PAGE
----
Root uses a rather unique methodology. What is it?
Parker: I’ve worked with frameworks like Scrum or Kanban where there are a defined set of roles and handoffs. That just doesn’t work for what we’re doing here. A lot of our process boils down to somebody putting a good idea in writing, and then everyone getting together to refine that idea together. We make sure everyone has an opportunity to weigh in on what we’re building and everyone leaves a project kick-off meeting ready to work.
It means the engineers do a lot more discussing and debating than a lot of other engineering teams I’ve been part of. But it also means each engineer understands the product and the business case for that product far better than any engineering team I’ve been part of.
A lot of our process boils down to somebody putting a good idea in writing, and then everyone getting together to refine that idea together.”
Chakravorti: That team aspect permeates across functions. Even though I’m responsible for commercial functions, it’s helped me close the gap in interpreting how we get from one end to another. I don’t come from a technical background, but having the ability to articulate the phenomenal work that our engineers are doing and understanding how to leverage that work in a way that is very intrinsic to the selling point of our platform is critical. Working in an interdisciplinary way has allowed us to be a lot more nimble in responding to the customer.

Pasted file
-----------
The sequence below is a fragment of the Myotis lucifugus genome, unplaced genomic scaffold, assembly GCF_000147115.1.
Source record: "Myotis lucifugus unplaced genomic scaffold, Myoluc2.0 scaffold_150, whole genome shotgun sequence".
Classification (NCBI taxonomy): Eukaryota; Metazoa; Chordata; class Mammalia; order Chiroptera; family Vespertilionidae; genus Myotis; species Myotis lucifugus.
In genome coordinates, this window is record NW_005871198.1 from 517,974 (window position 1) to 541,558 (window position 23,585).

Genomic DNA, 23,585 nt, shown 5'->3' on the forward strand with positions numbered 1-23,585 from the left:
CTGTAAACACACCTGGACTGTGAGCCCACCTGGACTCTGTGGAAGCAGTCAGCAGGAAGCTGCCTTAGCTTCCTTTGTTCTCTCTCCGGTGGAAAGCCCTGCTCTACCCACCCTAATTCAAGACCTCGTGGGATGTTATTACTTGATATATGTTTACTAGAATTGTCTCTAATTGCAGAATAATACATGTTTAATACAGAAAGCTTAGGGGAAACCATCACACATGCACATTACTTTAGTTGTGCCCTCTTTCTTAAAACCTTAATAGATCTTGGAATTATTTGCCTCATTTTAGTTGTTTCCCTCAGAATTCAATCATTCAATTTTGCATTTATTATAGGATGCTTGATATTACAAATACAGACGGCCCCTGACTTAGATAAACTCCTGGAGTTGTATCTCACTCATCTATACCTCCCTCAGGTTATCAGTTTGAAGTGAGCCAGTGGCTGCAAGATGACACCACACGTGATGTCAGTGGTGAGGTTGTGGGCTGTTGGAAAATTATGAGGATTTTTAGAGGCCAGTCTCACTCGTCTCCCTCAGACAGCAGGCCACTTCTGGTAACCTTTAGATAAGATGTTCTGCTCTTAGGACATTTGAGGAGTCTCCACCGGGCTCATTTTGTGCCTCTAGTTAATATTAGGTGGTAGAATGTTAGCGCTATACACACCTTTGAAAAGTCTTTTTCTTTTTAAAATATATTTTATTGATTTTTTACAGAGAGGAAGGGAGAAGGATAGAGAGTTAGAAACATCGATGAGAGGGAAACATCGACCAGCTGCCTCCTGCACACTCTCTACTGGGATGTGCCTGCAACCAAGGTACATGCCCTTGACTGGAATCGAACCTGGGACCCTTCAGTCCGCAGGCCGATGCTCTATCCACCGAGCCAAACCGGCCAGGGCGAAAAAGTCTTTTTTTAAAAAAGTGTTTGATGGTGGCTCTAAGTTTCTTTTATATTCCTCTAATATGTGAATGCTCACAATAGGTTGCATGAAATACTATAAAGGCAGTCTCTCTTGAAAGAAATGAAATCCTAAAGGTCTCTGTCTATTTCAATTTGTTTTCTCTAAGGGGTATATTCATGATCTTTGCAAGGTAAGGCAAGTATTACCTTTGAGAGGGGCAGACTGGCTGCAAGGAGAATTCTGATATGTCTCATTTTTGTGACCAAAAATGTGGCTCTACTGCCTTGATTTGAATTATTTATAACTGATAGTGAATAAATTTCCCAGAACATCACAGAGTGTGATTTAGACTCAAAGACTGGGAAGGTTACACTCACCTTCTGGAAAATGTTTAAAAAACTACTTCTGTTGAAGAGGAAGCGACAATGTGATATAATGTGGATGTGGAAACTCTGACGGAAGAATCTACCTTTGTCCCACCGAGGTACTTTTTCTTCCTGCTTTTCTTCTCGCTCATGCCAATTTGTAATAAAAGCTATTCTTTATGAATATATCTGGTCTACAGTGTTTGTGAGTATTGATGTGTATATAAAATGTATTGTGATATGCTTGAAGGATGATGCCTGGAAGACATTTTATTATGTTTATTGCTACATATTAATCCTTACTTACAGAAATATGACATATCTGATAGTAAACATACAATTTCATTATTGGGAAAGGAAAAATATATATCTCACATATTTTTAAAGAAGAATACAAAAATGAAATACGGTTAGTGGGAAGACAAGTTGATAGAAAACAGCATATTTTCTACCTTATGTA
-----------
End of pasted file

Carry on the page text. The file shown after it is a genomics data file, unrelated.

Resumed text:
Designing better insurance
How does that impact the engineer’s experience?
Parker: I ask every single engineer to take on a lot more ownership than I think most engineers get to or are expected to. A concrete example of that is when we were designing the SDK. Engineers are sometimes used to a designer handing them a specification or product manager telling them what to do. Instead, because we have such a collaborative process, the direction a lot of engineers get is, “Let me know how I can help you, but you own this problem.”
That’s an exciting challenge. It means engineers have to work directly with the customer. Technical skills are absolutely critical, but so are interpersonal and soft skills. It’s just as likely for me to recognize one of my engineers for their contributions in a meeting as for their contributions to a codebase.
The ownership that the teams bring to the product development enables us to move quickly.”
Letcher: I’ve been really impressed with how fast we’ve been able to move. I think that's for a couple of reasons: We’re really making the most of the assets that Root has brought to bear, and we’ve organized around product and technology in an interesting way. If you look at other insurtech organizations, they’re more functionally focused. But here, the ownership that the teams bring to the product development enables us to move quickly.
What feedback have you received on the product so far?
Chakravorti: We’re working with several companies on both a domestic and international scale. The benefit of an enterprise platform is that we’re not constrained by any sort of border. It’s allowed us to pressure test what our solutions look like in other types of markets and see how well they’re responding.
Letcher: We recently announced our new partnership with GasBuddy, one of the largest consumer driving apps.
They are an early adopter, but given their scale and experience, we’ve been able to receive a lot of really productive feedback on the developer experience. So far, we’ve been able to iterate rapidly to provide them with new functionalities that they need for their app.